Sea Turtles, Conversion Ratios, and Time

The only thing you get to do with your time is…


I was in Kona last week.  I could write paragraph after paragraph about how awesome the Big Island is.  How the island has nearly every climactic zone on the planet represented.  The stark beauty of its huge lava flows, the serenity of its beaches, the fun I had boogie-boarding for the first time in 30 years.  Maybe in another post…

For me, the most memorable part of our visit was snorkeling with sea turtles.  Their fins are like wings in the water.  Sea turtles don’t just swim.  They soar and glide.    Every movement is graceful.  Effortless.  Each movement has a purpose.  Theirs is a plan that unfolds in slow motion before your eyes.

Did I mention that they’re holding their breath?  In yet another almost effortless motion, they pop their heads above water for about three seconds to take a new gulp of air.  With only three seconds of air, sea turtles can stay underwater a long time…3-4 hours.

Three seconds of air providing hours of underwater time.  How’s that for a conversion ratio?  Consider the value sea turtles extract from such a limited supply of air.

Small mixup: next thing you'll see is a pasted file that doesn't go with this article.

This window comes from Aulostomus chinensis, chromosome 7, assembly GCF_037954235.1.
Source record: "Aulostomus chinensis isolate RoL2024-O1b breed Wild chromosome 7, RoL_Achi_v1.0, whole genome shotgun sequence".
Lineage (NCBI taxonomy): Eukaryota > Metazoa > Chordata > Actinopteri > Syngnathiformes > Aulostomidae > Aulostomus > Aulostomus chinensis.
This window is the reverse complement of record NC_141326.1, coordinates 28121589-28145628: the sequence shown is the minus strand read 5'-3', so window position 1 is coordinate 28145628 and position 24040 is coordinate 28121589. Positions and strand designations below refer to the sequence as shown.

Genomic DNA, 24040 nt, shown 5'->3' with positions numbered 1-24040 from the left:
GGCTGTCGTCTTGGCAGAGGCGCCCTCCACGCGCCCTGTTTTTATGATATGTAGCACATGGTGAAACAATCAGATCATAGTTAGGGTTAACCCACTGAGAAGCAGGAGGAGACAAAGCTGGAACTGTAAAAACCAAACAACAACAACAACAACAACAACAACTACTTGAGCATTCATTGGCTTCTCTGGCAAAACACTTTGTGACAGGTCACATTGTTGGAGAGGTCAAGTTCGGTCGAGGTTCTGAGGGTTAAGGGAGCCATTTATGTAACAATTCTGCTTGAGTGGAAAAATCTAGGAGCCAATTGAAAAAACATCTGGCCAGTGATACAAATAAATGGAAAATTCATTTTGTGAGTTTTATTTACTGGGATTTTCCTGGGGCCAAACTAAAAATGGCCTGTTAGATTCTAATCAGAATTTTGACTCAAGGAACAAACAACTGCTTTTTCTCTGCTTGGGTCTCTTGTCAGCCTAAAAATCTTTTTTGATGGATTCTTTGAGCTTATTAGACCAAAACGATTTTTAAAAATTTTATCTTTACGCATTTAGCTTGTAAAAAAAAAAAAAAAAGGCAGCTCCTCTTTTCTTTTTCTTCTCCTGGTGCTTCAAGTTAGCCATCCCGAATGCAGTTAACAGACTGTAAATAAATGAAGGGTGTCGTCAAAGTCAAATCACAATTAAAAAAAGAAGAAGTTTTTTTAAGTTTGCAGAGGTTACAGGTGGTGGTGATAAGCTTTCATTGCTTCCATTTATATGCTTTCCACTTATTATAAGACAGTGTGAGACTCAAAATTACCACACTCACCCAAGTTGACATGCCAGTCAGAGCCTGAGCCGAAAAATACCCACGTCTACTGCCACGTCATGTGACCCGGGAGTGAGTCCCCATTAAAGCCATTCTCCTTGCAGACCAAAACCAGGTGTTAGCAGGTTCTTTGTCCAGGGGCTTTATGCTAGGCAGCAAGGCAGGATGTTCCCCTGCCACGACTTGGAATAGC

Think about your resources.  What are they?  How much value are you extracting from them?

I submit that time is our most precious resource.  It marches on, relentlessly.  You can’t speed it up, or slow it down…and you can’t buy more of it.

One can’t talk about time without a few quotes on the subject:

“The bad news is time flies. The good news is you’re the pilot.” Michael Altshule

“Time is really the only capital that any human being has, and the only thing he can’t afford to lose.”  Thomas Edison

“Don’t say you don’t have enough time. You have exactly the same number of hours per day that were given to Helen Keller, Pasteur, Michaelangelo, Mother Teresa, Leonardo da Vinci, Thomas Jefferson, and Albert Einstein.”  H. Jackson Brown

The only thing you get to do with your time is choose what you do with it.  Choose wisely, and be sure to spend some of it snorkeling with sea turtles.

Photo Credit:

Author: Bob Dailey

Born and raised in Southern California. Graduated from (and met my future wife at) Cal Poly Pomona, in 1988. Married to Janet for almost 35 years. Father of two: Julianne and Jennifer. Grandfather of 7. Held many positions in small, medium, and large companies. Trail runner, competitive stair climber, backpacker, camper, off-roader, world traveler, sometimes writer.

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